Jette and Frederick fell in love over opera in 1904 in Hanover, Germany. (He serenaded her with Puccini.) Naturally, her mother objected, but Jette, no frail Juliet, stole money and her grandfather's medal from the family safe and strong-armed Frederick into running away with her to America.
An error sends them to New Orleans instead of New York, but as Jette says, it's all “new.” In their one night in New Orleans, Frederick discovers jazz. The next day, the clarinet player he met helps them get tickets onto a Mississippi riverboat heading north. They make it as far as Beatrice, Mo., before Jette gives birth.
A Good American (Penguin Group, 400 pp.), British native Alex George's debut novel, is narrated by their grandson, James, as he chronicles the history of the Meisenheimers of Missouri. The title refers to Frederick, who flings himself wholeheartedly into his new land. After making money betting on bare-knuckle boxing, he buys the local bar and installs live music every night, ranging from ragtime piano to arias performed by mein host.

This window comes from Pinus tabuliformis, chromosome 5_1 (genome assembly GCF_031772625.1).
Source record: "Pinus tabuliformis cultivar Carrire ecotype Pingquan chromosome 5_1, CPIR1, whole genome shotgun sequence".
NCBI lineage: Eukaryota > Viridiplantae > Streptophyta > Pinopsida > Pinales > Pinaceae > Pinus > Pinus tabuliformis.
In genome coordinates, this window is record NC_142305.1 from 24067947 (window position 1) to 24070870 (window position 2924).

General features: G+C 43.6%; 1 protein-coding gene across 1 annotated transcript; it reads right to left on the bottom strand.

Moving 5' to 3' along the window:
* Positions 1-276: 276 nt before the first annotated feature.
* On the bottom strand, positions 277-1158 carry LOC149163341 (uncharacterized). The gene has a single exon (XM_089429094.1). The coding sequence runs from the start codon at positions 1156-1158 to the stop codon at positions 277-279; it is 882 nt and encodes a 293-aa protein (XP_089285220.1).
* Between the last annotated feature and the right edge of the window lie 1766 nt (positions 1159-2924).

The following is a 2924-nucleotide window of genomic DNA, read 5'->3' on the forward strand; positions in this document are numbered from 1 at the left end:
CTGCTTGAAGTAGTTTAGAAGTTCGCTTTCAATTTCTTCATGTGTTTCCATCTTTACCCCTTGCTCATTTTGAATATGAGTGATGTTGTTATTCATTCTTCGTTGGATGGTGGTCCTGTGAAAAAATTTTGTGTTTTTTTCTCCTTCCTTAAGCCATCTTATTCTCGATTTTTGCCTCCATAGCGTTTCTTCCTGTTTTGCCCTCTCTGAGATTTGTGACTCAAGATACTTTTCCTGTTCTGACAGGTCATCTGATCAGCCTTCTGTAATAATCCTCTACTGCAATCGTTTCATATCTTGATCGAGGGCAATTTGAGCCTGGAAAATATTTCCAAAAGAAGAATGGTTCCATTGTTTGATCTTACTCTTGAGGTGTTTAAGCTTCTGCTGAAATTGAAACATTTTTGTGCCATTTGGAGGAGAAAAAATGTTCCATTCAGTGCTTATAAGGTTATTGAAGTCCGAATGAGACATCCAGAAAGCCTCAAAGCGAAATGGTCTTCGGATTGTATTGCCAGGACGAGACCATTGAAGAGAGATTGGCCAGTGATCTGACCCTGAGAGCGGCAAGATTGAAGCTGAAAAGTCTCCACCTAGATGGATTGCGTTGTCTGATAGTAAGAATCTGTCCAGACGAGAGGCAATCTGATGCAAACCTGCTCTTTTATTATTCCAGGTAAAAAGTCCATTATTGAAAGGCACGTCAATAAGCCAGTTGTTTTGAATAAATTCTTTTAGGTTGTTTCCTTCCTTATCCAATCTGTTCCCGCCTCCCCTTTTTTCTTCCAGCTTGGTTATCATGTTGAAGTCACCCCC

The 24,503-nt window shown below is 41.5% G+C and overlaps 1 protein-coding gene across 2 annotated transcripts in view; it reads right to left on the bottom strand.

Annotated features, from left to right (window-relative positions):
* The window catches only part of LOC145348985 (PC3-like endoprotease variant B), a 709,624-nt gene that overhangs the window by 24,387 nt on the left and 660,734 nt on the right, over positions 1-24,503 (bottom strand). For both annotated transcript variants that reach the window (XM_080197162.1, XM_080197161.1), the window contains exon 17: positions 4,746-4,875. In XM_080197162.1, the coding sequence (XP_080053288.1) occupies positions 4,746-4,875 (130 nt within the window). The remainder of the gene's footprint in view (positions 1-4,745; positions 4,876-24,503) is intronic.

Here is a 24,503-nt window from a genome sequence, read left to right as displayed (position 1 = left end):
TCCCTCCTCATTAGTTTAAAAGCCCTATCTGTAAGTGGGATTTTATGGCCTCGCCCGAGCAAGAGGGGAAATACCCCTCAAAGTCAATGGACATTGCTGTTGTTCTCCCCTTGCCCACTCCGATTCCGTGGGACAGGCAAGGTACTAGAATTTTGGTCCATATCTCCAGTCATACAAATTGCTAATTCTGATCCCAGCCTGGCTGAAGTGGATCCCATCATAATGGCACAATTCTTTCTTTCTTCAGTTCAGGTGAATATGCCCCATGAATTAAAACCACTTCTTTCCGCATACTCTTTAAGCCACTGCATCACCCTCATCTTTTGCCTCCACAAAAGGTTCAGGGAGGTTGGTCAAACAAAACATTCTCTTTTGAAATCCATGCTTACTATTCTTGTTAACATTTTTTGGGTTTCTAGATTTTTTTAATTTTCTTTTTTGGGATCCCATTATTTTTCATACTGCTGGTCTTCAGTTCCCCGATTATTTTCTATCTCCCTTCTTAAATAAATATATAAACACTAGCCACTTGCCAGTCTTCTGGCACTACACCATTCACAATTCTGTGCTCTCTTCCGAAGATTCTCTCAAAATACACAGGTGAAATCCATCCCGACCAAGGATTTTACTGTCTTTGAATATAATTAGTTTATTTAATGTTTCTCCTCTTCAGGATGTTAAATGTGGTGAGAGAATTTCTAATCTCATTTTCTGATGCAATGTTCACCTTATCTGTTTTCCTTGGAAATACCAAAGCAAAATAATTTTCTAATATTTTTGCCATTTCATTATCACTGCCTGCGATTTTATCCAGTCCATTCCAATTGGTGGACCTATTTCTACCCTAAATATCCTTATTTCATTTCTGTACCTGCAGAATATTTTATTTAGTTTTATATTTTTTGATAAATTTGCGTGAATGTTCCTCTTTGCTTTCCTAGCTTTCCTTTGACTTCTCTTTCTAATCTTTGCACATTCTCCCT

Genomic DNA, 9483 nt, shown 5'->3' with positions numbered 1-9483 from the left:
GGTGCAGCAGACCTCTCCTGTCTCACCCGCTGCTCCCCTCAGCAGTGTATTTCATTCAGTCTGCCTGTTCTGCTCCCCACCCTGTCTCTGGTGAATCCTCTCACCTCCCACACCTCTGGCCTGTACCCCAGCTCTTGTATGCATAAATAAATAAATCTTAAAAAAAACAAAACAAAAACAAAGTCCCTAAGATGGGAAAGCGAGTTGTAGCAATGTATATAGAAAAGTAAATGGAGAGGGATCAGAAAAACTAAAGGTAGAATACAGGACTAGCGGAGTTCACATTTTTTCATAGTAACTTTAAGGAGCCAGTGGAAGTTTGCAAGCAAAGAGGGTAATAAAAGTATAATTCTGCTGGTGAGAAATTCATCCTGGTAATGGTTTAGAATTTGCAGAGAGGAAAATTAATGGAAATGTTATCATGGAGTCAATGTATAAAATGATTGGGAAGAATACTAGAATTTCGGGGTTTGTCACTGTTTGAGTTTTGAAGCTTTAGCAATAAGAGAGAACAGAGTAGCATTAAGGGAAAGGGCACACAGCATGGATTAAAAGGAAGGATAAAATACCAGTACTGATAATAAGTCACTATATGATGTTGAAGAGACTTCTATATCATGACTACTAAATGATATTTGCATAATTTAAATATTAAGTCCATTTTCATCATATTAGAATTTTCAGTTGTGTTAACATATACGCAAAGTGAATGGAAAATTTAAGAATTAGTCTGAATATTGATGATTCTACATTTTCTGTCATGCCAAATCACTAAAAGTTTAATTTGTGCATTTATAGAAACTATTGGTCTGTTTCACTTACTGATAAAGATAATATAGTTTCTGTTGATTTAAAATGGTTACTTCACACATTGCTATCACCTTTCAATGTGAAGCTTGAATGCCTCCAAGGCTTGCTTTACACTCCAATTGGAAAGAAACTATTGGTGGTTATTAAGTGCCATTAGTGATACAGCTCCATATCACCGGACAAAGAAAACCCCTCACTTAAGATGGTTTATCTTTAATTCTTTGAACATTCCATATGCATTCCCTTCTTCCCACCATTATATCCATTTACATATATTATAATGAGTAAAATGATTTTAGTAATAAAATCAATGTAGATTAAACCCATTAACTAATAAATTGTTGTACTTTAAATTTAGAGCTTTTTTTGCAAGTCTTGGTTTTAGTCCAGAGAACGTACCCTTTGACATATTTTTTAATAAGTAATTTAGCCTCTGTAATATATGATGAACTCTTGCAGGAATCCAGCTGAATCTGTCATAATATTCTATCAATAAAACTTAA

Beatrice, meanwhile, finds herself missing the home she eagerly fled. But “A Good American” never dwells long on ironies: When Frederick volunteers as a soldier in World War I, the fact that he's going to be killing his former countrymen is hardly remarked on. Instead, Frederick himself is killed.
Jette and Frederick have a musical son, Joseph, and a brilliant, chess-playing daughter, Cora, who wants a life outside of Beatrice. Joseph grows up to have four boys of his own. Thrilled, he forms a barbershop quartet and volunteers them for weddings and funerals. After the opera and the jazz, it's hard to see that as progress.
That's one of the problems with “A Good American”: The younger generation just can't compete with the outsized character of their grandparents. And the blanding down of the Meisenheimers doesn't just extend to their musical tastes.
The family opens a restaurant, with Jette offering German and Creole specialties – the latter courtesy of the clarinet-player, Lomax, who turns up in Missouri a few years later. Lomax ends up being the heart of the family before the era's racism rears its head. (Weirdly, despite giving the Meisenheimers' remarkably forward-thinking attitudes about race, George includes an episode involving a Little Person that's just distasteful.)
By the 1950s, all the spice is gone and the restaurant is a burger joint – red banquettes, paper hats, and all. Instead of Frederick's live music, there's a jukebox.
They're all-American all right, but readers may wonder if that's entirely a good thing.